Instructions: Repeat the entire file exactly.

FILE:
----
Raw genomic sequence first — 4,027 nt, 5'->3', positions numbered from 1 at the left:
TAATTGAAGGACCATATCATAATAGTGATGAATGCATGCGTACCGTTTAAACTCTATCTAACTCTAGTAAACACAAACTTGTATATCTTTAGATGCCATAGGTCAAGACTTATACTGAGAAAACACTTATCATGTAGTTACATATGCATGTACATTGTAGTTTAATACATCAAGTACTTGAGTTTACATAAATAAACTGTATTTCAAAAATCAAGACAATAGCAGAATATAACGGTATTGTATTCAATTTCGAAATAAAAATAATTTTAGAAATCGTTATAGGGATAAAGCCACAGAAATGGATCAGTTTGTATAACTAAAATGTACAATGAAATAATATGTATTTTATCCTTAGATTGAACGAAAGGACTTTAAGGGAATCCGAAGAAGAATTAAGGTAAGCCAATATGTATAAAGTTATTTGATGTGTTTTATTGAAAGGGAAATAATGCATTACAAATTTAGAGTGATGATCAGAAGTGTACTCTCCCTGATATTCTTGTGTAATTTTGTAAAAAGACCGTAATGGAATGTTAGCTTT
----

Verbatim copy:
Raw genomic sequence first — 4,027 nt, 5'->3', positions numbered from 1 at the left:
TAATTGAAGGACCATATCATAATAGTGATGAATGCATGCGTACCGTTTAAACTCTATCTAACTCTAGTAAACACAAACTTGTATATCTTTAGATGCCATAGGTCAAGACTTATACTGAGAAAACACTTATCATGTAGTTACATATGCATGTACATTGTAGTTTAATACATCAAGTACTTGAGTTTACATAAATAAACTGTATTTCAAAAATCAAGACAATAGCAGAATATAACGGTATTGTATTCAATTTCGAAATAAAAATAATTTTAGAAATCGTTATAGGGATAAAGCCACAGAAATGGATCAGTTTGTATAACTAAAATGTACAATGAAATAATATGTATTTTATCCTTAGATTGAACGAAAGGACTTTAAGGGAATCCGAAGAAGAATTAAGGTAAGCCAATATGTATAAAGTTATTTGATGTGTTTTATTGAAAGGGAAATAATGCATTACAAATTTAGAGTGATGATCAGAAGTGTACTCTCCCTGATATTCTTGTGTAATTTTGTAAAAAGACCGTAATGGAATGTTAGCTTT